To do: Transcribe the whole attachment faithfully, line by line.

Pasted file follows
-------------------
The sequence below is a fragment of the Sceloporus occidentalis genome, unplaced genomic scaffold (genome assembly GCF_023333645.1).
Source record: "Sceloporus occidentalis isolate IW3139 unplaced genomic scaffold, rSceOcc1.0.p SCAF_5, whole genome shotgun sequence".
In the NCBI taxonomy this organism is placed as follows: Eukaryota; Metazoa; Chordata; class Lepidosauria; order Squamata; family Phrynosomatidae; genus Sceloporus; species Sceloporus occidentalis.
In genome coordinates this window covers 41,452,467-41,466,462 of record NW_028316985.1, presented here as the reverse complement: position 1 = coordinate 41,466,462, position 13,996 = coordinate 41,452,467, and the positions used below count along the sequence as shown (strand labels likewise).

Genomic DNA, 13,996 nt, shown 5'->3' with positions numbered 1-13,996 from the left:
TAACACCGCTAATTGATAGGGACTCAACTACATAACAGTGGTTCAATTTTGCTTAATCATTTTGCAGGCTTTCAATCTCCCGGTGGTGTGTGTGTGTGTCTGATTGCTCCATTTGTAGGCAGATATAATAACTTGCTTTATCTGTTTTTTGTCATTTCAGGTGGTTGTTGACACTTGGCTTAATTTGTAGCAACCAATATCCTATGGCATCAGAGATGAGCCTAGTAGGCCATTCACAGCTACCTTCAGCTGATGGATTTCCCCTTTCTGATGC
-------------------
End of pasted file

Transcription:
The sequence below is a fragment of the Sceloporus occidentalis genome, unplaced genomic scaffold (genome assembly GCF_023333645.1).
Source record: "Sceloporus occidentalis isolate IW3139 unplaced genomic scaffold, rSceOcc1.0.p SCAF_5, whole genome shotgun sequence".
In the NCBI taxonomy this organism is placed as follows: Eukaryota; Metazoa; Chordata; class Lepidosauria; order Squamata; family Phrynosomatidae; genus Sceloporus; species Sceloporus occidentalis.
In genome coordinates this window covers 41,452,467-41,466,462 of record NW_028316985.1, presented here as the reverse complement: position 1 = coordinate 41,466,462, position 13,996 = coordinate 41,452,467, and the positions used below count along the sequence as shown (strand labels likewise).

Genomic DNA, 13,996 nt, shown 5'->3' with positions numbered 1-13,996 from the left:
TAACACCGCTAATTGATAGGGACTCAACTACATAACAGTGGTTCAATTTTGCTTAATCATTTTGCAGGCTTTCAATCTCCCGGTGGTGTGTGTGTGTGTCTGATTGCTCCATTTGTAGGCAGATATAATAACTTGCTTTATCTGTTTTTTGTCATTTCAGGTGGTTGTTGACACTTGGCTTAATTTGTAGCAACCAATATCCTATGGCATCAGAGATGAGCCTAGTAGGCCATTCACAGCTACCTTCAGCTGATGGATTTCCCCTTTCTGATGC